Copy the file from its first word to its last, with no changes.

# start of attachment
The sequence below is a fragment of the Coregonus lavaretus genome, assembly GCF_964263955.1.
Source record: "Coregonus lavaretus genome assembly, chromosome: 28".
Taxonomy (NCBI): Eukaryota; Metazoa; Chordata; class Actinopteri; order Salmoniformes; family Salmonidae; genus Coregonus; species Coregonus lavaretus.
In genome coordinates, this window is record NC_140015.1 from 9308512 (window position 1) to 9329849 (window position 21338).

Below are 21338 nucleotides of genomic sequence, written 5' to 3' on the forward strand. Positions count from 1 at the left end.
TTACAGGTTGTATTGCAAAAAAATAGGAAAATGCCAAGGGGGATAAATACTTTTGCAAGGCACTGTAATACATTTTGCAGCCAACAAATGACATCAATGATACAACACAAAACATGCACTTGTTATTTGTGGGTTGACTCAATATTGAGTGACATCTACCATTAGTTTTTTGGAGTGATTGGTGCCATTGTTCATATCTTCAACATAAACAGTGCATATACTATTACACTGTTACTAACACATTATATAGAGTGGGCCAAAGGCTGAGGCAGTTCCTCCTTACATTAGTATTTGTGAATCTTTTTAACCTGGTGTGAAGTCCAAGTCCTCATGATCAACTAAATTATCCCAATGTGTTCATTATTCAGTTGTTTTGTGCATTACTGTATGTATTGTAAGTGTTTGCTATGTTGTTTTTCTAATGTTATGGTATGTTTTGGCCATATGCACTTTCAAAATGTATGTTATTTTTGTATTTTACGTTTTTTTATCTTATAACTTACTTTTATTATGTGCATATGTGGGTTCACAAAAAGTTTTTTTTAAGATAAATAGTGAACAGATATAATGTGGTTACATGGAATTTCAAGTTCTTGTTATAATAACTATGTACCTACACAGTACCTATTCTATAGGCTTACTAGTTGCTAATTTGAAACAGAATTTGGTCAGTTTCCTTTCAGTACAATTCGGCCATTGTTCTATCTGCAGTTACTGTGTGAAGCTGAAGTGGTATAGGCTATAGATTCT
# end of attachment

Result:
The sequence below is a fragment of the Coregonus lavaretus genome, assembly GCF_964263955.1.
Source record: "Coregonus lavaretus genome assembly, chromosome: 28".
Taxonomy (NCBI): Eukaryota; Metazoa; Chordata; class Actinopteri; order Salmoniformes; family Salmonidae; genus Coregonus; species Coregonus lavaretus.
In genome coordinates, this window is record NC_140015.1 from 9308512 (window position 1) to 9329849 (window position 21338).

Below are 21338 nucleotides of genomic sequence, written 5' to 3' on the forward strand. Positions count from 1 at the left end.
TTACAGGTTGTATTGCAAAAAAATAGGAAAATGCCAAGGGGGATAAATACTTTTGCAAGGCACTGTAATACATTTTGCAGCCAACAAATGACATCAATGATACAACACAAAACATGCACTTGTTATTTGTGGGTTGACTCAATATTGAGTGACATCTACCATTAGTTTTTTGGAGTGATTGGTGCCATTGTTCATATCTTCAACATAAACAGTGCATATACTATTACACTGTTACTAACACATTATATAGAGTGGGCCAAAGGCTGAGGCAGTTCCTCCTTACATTAGTATTTGTGAATCTTTTTAACCTGGTGTGAAGTCCAAGTCCTCATGATCAACTAAATTATCCCAATGTGTTCATTATTCAGTTGTTTTGTGCATTACTGTATGTATTGTAAGTGTTTGCTATGTTGTTTTTCTAATGTTATGGTATGTTTTGGCCATATGCACTTTCAAAATGTATGTTATTTTTGTATTTTACGTTTTTTTATCTTATAACTTACTTTTATTATGTGCATATGTGGGTTCACAAAAAGTTTTTTTTAAGATAAATAGTGAACAGATATAATGTGGTTACATGGAATTTCAAGTTCTTGTTATAATAACTATGTACCTACACAGTACCTATTCTATAGGCTTACTAGTTGCTAATTTGAAACAGAATTTGGTCAGTTTCCTTTCAGTACAATTCGGCCATTGTTCTATCTGCAGTTACTGTGTGAAGCTGAAGTGGTATAGGCTATAGATTCT